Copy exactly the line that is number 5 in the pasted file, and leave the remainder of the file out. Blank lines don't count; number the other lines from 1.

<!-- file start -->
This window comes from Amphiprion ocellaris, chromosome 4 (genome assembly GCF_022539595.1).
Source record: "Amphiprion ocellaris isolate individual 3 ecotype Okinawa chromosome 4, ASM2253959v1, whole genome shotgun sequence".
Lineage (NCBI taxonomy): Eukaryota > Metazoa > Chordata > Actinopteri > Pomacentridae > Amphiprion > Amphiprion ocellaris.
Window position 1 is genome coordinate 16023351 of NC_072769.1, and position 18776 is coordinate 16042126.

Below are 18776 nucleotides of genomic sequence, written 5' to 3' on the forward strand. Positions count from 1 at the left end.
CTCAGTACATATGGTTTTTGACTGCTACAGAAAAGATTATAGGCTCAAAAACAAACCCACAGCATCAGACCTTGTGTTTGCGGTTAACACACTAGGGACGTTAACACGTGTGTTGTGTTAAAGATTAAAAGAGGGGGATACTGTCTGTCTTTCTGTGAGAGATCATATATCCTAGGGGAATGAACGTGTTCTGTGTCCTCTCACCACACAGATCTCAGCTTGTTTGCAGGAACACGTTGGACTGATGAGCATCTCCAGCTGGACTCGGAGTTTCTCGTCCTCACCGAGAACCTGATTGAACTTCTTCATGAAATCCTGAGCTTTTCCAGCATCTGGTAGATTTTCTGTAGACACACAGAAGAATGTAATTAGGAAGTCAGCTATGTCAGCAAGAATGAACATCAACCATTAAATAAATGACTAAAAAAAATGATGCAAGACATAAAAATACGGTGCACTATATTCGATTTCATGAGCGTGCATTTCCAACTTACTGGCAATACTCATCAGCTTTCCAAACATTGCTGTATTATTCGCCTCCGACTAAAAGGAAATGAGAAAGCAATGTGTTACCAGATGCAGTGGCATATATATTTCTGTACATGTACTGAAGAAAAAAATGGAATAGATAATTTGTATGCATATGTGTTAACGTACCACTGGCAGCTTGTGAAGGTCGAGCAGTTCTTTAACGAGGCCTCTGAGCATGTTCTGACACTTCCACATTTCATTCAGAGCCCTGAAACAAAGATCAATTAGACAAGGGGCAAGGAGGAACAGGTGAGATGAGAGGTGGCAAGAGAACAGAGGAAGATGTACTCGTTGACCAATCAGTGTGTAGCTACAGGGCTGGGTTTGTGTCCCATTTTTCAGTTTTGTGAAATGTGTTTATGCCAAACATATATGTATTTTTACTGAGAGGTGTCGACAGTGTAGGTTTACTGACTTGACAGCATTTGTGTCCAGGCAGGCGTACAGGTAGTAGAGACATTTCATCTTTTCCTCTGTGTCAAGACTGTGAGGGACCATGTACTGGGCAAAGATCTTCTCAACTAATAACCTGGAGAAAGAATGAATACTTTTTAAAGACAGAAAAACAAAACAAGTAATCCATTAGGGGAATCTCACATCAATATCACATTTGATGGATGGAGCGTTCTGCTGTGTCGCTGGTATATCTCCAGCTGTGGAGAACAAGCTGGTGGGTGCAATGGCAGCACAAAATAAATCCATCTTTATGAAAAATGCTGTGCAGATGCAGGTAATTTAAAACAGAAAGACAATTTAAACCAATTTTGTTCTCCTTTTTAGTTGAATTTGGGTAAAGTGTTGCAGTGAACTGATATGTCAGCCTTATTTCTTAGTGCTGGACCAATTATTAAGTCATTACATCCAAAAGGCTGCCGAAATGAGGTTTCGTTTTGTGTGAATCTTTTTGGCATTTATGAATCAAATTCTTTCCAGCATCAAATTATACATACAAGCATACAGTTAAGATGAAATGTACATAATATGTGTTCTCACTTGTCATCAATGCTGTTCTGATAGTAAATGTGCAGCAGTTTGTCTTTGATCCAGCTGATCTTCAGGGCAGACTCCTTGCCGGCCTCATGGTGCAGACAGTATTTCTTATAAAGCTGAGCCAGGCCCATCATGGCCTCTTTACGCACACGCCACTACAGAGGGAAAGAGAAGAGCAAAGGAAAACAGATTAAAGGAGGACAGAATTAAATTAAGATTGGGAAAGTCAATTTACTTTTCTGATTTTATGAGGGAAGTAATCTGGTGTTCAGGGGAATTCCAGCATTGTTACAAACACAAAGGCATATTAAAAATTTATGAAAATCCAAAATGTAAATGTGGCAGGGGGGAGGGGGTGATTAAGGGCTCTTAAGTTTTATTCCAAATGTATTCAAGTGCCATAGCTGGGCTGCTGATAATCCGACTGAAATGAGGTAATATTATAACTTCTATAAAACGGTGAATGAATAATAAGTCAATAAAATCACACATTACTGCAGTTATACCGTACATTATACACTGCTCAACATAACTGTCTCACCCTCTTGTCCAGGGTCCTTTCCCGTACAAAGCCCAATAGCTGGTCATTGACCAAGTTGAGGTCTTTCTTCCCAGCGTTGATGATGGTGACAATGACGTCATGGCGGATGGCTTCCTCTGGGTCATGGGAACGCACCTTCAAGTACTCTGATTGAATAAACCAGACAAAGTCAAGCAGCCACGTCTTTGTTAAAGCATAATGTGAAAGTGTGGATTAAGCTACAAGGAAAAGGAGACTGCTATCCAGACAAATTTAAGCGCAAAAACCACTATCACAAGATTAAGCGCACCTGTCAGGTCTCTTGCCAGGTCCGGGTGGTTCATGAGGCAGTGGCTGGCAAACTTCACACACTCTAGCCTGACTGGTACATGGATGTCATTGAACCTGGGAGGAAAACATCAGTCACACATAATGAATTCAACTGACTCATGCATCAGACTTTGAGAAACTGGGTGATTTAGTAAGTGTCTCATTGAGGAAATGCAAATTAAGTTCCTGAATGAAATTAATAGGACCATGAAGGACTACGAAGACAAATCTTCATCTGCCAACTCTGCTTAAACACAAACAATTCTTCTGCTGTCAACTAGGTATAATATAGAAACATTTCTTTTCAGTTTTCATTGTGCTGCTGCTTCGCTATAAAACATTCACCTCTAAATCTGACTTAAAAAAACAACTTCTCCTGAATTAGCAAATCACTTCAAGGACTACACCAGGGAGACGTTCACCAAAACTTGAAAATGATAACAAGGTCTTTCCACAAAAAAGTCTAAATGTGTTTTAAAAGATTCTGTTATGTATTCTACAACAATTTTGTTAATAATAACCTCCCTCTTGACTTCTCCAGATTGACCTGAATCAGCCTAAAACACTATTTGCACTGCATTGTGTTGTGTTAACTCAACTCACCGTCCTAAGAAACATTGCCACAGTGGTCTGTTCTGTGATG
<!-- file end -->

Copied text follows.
Below are 18776 nucleotides of genomic sequence, written 5' to 3' on the forward strand. Positions count from 1 at the left end.